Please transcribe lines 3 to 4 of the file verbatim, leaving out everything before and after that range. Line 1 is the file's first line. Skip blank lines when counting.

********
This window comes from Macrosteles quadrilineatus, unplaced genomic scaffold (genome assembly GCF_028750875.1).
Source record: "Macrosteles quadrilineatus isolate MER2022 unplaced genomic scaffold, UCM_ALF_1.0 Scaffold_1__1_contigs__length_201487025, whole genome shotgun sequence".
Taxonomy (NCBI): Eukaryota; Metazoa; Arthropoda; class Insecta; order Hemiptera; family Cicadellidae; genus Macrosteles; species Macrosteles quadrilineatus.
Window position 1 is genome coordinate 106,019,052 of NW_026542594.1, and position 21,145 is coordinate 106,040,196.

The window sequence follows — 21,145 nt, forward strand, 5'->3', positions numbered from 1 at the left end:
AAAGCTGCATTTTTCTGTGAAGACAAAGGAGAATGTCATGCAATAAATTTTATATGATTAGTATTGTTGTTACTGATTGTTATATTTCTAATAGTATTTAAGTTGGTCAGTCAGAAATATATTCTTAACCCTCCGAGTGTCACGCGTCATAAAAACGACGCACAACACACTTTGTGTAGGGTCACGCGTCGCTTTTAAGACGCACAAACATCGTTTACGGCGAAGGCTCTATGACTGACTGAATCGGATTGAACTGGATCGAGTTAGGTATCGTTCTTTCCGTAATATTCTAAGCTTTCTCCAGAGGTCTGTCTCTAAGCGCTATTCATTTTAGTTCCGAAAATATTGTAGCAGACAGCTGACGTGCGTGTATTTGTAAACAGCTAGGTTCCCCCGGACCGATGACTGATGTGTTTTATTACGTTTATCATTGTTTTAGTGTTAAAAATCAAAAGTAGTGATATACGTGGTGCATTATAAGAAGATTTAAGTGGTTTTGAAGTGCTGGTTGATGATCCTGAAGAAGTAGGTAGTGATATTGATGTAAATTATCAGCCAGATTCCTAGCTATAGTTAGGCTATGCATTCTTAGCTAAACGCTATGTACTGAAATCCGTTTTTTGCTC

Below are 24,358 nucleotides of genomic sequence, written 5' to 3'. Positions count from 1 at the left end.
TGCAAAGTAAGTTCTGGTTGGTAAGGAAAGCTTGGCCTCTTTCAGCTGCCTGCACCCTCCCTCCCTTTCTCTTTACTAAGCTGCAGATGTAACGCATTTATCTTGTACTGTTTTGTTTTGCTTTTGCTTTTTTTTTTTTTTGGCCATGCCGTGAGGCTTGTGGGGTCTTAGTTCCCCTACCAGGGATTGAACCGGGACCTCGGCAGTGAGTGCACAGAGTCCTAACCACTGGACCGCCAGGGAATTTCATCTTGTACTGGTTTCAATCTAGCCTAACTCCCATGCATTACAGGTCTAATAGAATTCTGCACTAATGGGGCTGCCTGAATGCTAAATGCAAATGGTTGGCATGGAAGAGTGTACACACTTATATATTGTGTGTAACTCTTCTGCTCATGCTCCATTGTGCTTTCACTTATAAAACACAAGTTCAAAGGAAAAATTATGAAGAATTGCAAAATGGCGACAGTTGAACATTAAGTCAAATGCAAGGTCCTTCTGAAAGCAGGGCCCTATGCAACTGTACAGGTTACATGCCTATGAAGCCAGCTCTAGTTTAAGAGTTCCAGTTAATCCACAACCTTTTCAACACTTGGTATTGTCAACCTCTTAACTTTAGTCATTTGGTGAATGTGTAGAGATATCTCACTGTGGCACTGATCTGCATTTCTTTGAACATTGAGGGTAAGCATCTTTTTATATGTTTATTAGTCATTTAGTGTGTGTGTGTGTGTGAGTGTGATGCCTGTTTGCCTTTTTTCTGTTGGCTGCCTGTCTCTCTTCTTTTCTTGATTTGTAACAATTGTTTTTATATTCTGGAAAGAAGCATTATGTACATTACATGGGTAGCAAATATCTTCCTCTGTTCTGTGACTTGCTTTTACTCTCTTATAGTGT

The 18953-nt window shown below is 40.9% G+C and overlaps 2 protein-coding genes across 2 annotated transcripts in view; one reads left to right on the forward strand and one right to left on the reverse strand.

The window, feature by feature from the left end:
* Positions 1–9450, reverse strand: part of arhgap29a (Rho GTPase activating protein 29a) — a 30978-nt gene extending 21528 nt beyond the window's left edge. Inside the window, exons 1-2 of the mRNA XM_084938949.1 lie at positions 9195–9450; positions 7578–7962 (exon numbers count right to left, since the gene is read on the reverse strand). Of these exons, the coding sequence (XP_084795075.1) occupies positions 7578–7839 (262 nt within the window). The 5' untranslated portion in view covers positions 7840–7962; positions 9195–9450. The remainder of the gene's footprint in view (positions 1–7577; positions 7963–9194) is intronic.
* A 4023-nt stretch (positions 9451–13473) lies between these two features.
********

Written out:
Taxonomy (NCBI): Eukaryota; Metazoa; Arthropoda; class Insecta; order Hemiptera; family Cicadellidae; genus Macrosteles; species Macrosteles quadrilineatus.
Window position 1 is genome coordinate 106,019,052 of NW_026542594.1, and position 21,145 is coordinate 106,040,196.